/ 17 September 2006

Barrera boxes to victory over Juarez

Argentina’s Marco Antonio Barrera boxed his way to a unanimous decision over Rocky Juarez on Saturday, pleasing no one but himself with a workmanlike performance to keep his WBC super featherweight title in a fight that drew boos from the crowd for a lack of action.

The fight was a rematch of their first fight in May in Los Angeles when Juarez left the ring thinking he had a draw, only to find out in his dressing room that the scores had been added wrong and that he had actually lost the decision.

There was no problem with the scoring in the second fight, with all three judges favouring Barrera in a fight that ended the same way it began — with Barrera controlling the action and Juarez chasing him around the ring trying to land a big left hook.

”I gave him a boxing lesson and that’s exactly what I wanted to do,” Barrera said. ”I learned never to fight on the level of my opponent.”

One judge had Barerra winning 117-111, while the other two favored him 115-113. The Associated Press had Barrera ahead 116-112.

Barrera, the 32-year-old Mexican champion who has been in many ring wars, chose to box this time, and it paid off when he frustrated Juarez from the opening round.

”I went in with the same game plan as before. I felt like I was the aggressor again,” Juarez said. ”He didn’t want to fight. He never hurt me, not once.”

The fight had none of the drama of the first, and very little of the action. There were no knockdowns, no big punches, not much of anything that the crowd of 10 421 at the MGM Grand hotel expected in the rematch.

The most heated action came at the end of the fight when Barrera (63-4) taunted Juarez, the 2000 Olympic silver medalist, in the final seconds and then tried to go after him after the final bell before being restrained.

Juarez (25-3) pressed the fight the entire way, but he missed constantly and never landed the big left hook that made him a feared fighter in his young career.

”You’ve got to go for the knockout out, you got to go for it,” Juarez’ father said after the 10th round.

Juarez tried, but he could never get in close enough to do sustained damage.

”I just wasn’t able to land what I wanted,” Juarez said.

Still, the fight was close enough that if Juarez would have won the last round — which all three judges gave to Barrera — the fight would have been scored a majority draw.

Ringside punch stats gave an edge to Barrera, crediting him with landing 178 of 564 punches to 134 of 542 for Juarez. The difference was in the jab, with Barrera landing 105 of them to only 34 for the challenger.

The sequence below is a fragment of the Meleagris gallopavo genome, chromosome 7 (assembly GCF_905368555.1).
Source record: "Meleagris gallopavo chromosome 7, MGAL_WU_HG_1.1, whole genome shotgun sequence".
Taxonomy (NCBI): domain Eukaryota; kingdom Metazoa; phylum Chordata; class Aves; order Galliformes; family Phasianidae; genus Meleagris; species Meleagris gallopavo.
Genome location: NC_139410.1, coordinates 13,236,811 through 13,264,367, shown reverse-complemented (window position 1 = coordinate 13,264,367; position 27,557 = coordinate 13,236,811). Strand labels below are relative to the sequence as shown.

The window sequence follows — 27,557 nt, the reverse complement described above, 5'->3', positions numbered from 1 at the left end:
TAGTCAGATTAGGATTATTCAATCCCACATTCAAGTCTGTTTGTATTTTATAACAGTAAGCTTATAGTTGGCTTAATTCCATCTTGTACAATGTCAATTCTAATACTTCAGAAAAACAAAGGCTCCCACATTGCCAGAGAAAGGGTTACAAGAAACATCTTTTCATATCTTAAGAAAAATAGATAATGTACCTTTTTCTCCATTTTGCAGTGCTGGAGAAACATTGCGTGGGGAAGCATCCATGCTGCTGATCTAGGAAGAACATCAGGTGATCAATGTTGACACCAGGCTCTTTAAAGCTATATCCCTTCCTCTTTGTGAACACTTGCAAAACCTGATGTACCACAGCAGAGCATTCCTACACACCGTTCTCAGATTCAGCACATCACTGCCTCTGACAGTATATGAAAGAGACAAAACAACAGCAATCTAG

Juarez, who felt he gave away the early rounds in the first fight, had vowed to come out aggressive, and he did. He chased Barrera around the ring the first few rounds, but Barerra controlled them by skillfully boxing Juarez from the outside.

Juarez remained on the attack, landing occasionally while following the circling Barrera around the ring. But Barrera’s left jab kept landing, and the right eye of Juarez began swelling in the middle rounds.

By the eighth round, the crowd was booing the action, though Juarez was doing his best to force the attack. Barrera seemed content to stay on the outside, throw his jab and stay away from the left hook of Juarez.

”Just don’t let him catch you with a big punch,” Barrera’s corner told him after the eighth round.

Barrera earned $1-million for the fight, while Juarez was paid $274 000.

On the undercard, Israel Vazquez came back from two knockdowns to stop fellow Mexican Jhonny Gonzalez in the 10th round to retain his WBC super batamweight title.

Gonzalez was ahead on all three ringside scorecards when Vazquez landed a flurry of punches that put him on the canvas. Vasquez, who had also been down in the seventh round, looked to his corner, which threw in the towel to stop the fight at 2:09 of the 10th round.

Gonzalez won the early rounds and dropped Vazquez in the fourth and sixth rounds with left hooks.

In another fight, Dominican Joan Guzman won a split decision over Jorge Barrios of Argentina to win the WBO super featherweight title that was vacated when Barrios couldn’t make the weight limit.

Guzman, who improved to 26-0, was the stronger puncher and appeared to control the fight, but lost by a point on one scorecard and one by only one point on one of the other two. If Barrios (46-3-1) hadn’t had a point taken for low blows in the sixth round the fight would have been a draw. – Sapa-AP